I made my first-ever campaign contribution to an Indian candidate in the recent national elections here—the world’s biggest: more than 417 million ballots were cast. Pradeep Tamta of the Congress party was contesting from the Himalayan town of Almora. My husband assured me Pradeep was “one of us.”

Although as a noncitizen I cannot vote, like any resident of India I have a compelling interest in who gets elected. I wanted to help ensure that my concerns became part of the national debate. This election, I had a lot of company.

The Congress Party’s smashing victory took even the most astute political observers by surprise. Although the party had gone into the elections as the ruling party, it had done so only because it had cobbled together a coalition of smaller parties whose support it needed to make up the majority. Obviously, this encouraged instability, and its five-year rule had been somewhat ineffective. So why would the public reelect the party, not to mention give it a resounding mandate?

Many things have changed in the sixty years since India gained independence. Education has slowly penetrated to the farthest regions of the country and, in the past ten years, communication technology has made dramatic strides. When I came here in 1981, there was only one television channel and telephones were almost unobtainable. Now everyone, from the subzi-wallah (vegetable seller) to the rickshaw driver, carries a cell phone; satellite radio is widely available; and most homes, even in the slums, have cable television.

Politicians can no longer win by just visiting villages and handing out saris or sacks of rice. There is more accountability and a rising sense of sophistication on the part of the average person. The recently passed Right to Information Act has given people a further sense of access and empowerment.

Different groups have different interests, of course; and, increasingly, they are able to get a clearer perspective on which party is more likely to deliver in a particular area. For the past two dec­ades this fueled the precipitous rise of the narrowly defined regional and caste-based parties, including the once wildly popular Hindu-nationalist Bharatiya Janata party (BJP).

The BJP’s stunning defeat in these elections (it won only 116 of the Parliament’s 543 available seats, its worst performance in two decades) may be the beginning of a rejection of the narrow and divisive politics that has been the rule here for the past twenty years. For voters now seem to perceive that the issues that actually matter are food, water, education, and health care. It isn’t surprising that the BJP—whose main platform was that Hindus are better than Muslims—couldn’t last forever.

But it wasn’t only the BJP that fared badly this time out. Other “nondeliverers”—the Communist parties in Bengal and Kerala, states that have been theirs for years—were also rejected by voters. In Uttar Pradesh, India’s most populous state, the Bahujan Samaj party also fell from grace—quite spectacularly, considering that its leader, a toweringly arrogant woman named Mayawati Kumari, had hopes of brokering a deal to become prime minister. Like the BJP, Mayawati’s naked ambition and desire for power undid her. A Dalit by caste (one of the “untouchables”), she had the most loyal constituency in the country at one time. Her meteoric rise to power was unfathomable to many: she was noted for her crude body language, vulgar way of speaking, and violent strong-arm tactics.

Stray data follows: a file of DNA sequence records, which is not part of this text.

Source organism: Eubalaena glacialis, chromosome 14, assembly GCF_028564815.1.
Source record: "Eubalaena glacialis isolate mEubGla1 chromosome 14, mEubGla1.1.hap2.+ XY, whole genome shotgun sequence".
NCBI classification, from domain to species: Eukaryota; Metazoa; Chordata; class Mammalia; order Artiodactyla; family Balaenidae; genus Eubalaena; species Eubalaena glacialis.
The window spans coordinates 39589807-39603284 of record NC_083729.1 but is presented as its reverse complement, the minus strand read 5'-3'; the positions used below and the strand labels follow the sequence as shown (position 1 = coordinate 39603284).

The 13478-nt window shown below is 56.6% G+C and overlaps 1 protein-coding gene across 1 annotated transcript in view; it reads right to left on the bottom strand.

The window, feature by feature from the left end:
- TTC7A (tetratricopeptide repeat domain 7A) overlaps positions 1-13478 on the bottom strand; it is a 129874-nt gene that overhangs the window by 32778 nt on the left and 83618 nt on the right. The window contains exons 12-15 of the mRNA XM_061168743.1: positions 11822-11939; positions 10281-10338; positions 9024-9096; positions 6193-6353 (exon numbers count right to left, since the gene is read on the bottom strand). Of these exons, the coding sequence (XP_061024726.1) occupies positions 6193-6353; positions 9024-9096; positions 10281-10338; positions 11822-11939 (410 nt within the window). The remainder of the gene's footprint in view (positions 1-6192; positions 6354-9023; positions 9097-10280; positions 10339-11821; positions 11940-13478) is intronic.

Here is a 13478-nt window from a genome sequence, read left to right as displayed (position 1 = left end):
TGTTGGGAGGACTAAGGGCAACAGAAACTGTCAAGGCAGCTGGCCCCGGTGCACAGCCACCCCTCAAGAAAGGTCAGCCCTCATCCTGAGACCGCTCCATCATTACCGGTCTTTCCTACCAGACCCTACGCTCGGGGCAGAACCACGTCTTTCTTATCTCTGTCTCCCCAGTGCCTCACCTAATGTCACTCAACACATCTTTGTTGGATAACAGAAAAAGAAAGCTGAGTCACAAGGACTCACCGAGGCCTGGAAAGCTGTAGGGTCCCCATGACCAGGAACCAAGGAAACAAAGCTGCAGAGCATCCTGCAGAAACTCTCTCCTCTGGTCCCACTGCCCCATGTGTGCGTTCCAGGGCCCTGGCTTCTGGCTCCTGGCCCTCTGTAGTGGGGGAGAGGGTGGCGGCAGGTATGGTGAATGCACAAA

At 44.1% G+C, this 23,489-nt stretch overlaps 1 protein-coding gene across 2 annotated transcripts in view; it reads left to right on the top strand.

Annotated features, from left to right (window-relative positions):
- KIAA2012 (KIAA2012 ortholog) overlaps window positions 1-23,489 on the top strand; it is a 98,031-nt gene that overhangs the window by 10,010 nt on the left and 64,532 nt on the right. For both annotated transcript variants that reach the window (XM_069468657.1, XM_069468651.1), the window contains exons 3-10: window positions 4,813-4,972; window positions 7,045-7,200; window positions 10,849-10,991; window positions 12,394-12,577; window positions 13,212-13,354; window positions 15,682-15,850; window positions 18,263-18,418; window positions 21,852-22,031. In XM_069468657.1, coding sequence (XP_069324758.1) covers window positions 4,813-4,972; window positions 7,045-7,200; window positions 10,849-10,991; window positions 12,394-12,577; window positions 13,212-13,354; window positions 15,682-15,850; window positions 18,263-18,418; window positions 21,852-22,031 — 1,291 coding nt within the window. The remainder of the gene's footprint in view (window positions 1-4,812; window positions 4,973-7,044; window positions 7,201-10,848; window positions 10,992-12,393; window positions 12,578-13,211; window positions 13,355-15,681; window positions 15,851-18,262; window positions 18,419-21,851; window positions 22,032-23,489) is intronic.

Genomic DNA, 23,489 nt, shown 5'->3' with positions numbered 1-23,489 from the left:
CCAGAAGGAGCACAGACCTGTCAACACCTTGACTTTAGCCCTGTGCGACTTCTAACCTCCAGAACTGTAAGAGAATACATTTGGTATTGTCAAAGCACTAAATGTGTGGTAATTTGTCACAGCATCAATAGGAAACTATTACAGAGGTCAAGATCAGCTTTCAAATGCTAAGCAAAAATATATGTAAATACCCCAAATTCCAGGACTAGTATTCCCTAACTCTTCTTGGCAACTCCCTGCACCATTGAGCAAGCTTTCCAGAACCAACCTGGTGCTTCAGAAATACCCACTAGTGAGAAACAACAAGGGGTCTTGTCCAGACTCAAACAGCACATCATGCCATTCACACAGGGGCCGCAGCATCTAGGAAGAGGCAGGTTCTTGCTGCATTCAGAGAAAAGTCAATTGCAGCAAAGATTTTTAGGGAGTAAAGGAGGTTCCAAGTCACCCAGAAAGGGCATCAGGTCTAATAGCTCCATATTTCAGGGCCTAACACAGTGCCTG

But for many Dalits, Mayawati’s “in-your-face” approach added to her appeal. According to Dunu Roy, an activist and longtime observer of Indian politics, the crudeness others see is actually seen by the Dalit as “a riposte to the finesse of the Brahmin.” Considering the centuries of feudal bondage in which the Dalits have lived, this makes sense. Roy adds that Dalit loyalty to Mayawati was unquestioning “as long as they thought she was making space for their assertion, and that eventually she was going to deliver the goods.”

Mayawati had other plans, all involving herself. On a recent trip to Lucknow, the capital of Uttar Pradesh, I was astonished by the massive statues of her that were being built everywhere. To herald them, enormous billboards were all over the city featuring full-length pictures of her, accompanied by yards and yards of Hindi text too small to be read. The message was unmistakable: All that mattered was Mayawati. When it became clear that she would take up with anyone, including Brahmins, to advance her ambition, Mayawati’s once-loyal followers abandoned her without a backward glance.

In the end, that’s what’s happening in India. The people are speaking, and they will give their support to those candidates and parties they believe are listening. This time around, it was the Congress party. Clearly, the Gandhi family retains its charisma, and Manmohan Singh is the first prime minister since Jawaharlal Nehru to be reappointed after a full five-year term. But that doesn’t give anyone the right to complacency. Listening is one thing, delivering is quite another, and the Indian electorate, getting savvier with each election cycle, isn’t in a mood to be dallied with.

Neither am I. Pradeep Tamta, my candidate from Almora, won his election. I plan to go and meet him with my list of concerns about disability, education, and the environment. I’ve learned something from the Dalits of Uttar Pradesh. He may be “one of us,” but, as Eliza Doolittle would say, “Show me!”

Jo McGowan, a longtime contributor to Commonweal, writes from Dehradun, India.

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Published in the 2009-07-17 issue: View Contents
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